By Joel Warner
By Michael Roberts
By Alan Prendergast
By Michael Roberts
By Michael Roberts
By Amber Taufen
By Patricia Calhoun
By William Breathes
"How's Tricks?," Off Limits, August 14
Forty thousand prostitutes? I don't think so! Obviously the good brothers and sisters of the church meant to develop an outreach program for the 40,000 journalists about to invade our fine city during the DNC.
The confusion is understandable, as it is difficult to tell the difference between prostitutes and journalists!
It is important to note that there are intentions beyond what seems to be the obvious reaction to Dialog:City. The DNC promotes to be the host of the Democratic National Convention for the United States. It's shortsighted to believe that the DNC is first a chance for Denver to show its threads, second a national convention. After all, the "D" is not for Denver. Maybe the rest of the country/art world needs to see Denver as a potential host — a vibrant city that can challenge some of the concerns currently circulating within the art world, one worthy of hosting artists who unarguably engage a much larger audience. What an opportunity to connect with artists who might otherwise never be so accessible.
What I'd ask is, why doesn't Michael Paglia's Artbeat spotlight those art initiatives that exist outside the confines of Dialog:City/DNC, or do they not exist? And furthermore, why don't some of the more pertinent questions brought forth during the pre-DNC fervor front the Westword arts section, such as those that revolve around more permanent local cultural initiatives — DAM, MCA and the LAB, all much more problematic than Dialog:City?
I'm concerned by Denver's separatist tendencies. This "local" artist community left out of the DNC — how dynamic is it when addressing some of the questions put forth by the DNC, concerns, to name a few, that navigate non-commercial, political, social, educational, site-specific, participatory, sustainable cultural production? All of which present themselves in some of the more vibrant cultural centers in this country and happen to be part of the Dialog:City programming.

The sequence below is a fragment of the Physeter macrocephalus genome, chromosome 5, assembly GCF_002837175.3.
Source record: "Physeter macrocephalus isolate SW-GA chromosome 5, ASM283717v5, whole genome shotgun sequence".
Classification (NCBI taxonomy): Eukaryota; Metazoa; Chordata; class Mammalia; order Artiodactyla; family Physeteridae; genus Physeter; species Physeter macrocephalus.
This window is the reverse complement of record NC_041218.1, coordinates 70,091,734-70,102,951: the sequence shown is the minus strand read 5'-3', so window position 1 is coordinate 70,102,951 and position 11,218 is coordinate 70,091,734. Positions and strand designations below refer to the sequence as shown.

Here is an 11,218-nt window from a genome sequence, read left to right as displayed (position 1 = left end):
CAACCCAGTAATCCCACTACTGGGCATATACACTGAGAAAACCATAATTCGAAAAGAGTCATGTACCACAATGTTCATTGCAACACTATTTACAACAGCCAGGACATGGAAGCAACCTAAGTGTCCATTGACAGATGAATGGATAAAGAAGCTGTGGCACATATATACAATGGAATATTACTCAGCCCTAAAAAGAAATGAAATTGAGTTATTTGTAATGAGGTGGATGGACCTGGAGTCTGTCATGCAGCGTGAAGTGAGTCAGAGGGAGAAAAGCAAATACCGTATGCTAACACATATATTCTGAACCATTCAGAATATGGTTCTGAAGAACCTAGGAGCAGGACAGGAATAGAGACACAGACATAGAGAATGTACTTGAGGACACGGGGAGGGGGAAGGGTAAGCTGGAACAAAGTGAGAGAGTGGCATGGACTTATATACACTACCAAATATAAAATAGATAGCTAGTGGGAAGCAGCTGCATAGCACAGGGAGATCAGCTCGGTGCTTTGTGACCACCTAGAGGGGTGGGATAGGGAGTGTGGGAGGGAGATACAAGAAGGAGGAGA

Joel Warner has presented a very concise overview of the Union Station redevelopment project. It is immediately obvious that there is far from a consensus on the final plan. Any time a project of this magnitude comes forth, there are bound to be some who don't see their vision fulfilled.
It is my opinion that one very basic precept is missing: This project is a transportation hub, not an urban renewal project. With a very disjointed modal interface, to accommodate the developer's maximum income, the seamless connectivity has been lost. It is unheard of in the international industry to have a connecting mode anything less than cross-platform. I refer, of course, to the light-rail portion. Until dirt is moved and rail is installed, we can correct this blatant affront to common sense.
Great article! Union Station's time has come again. I hope it will be the center for all modes of transportation coming together.
One evening in July, we arrived on the eastbound California Zephyr. The train entered Denver slowly and then inched onto a siding, where we sat. And sat. We knew the train was close to Union Station, and people were anxious to get there. But we sat there for what seemed a long time. It probably wasn't, but we were so close. At last we inched backward into the station. This is the normal procedure.
If Denver is to be a future hub for more trains, this is not acceptable. Yet the big plans for Union Station do not even think about making a through track. This would cost something, but should be part of the plan.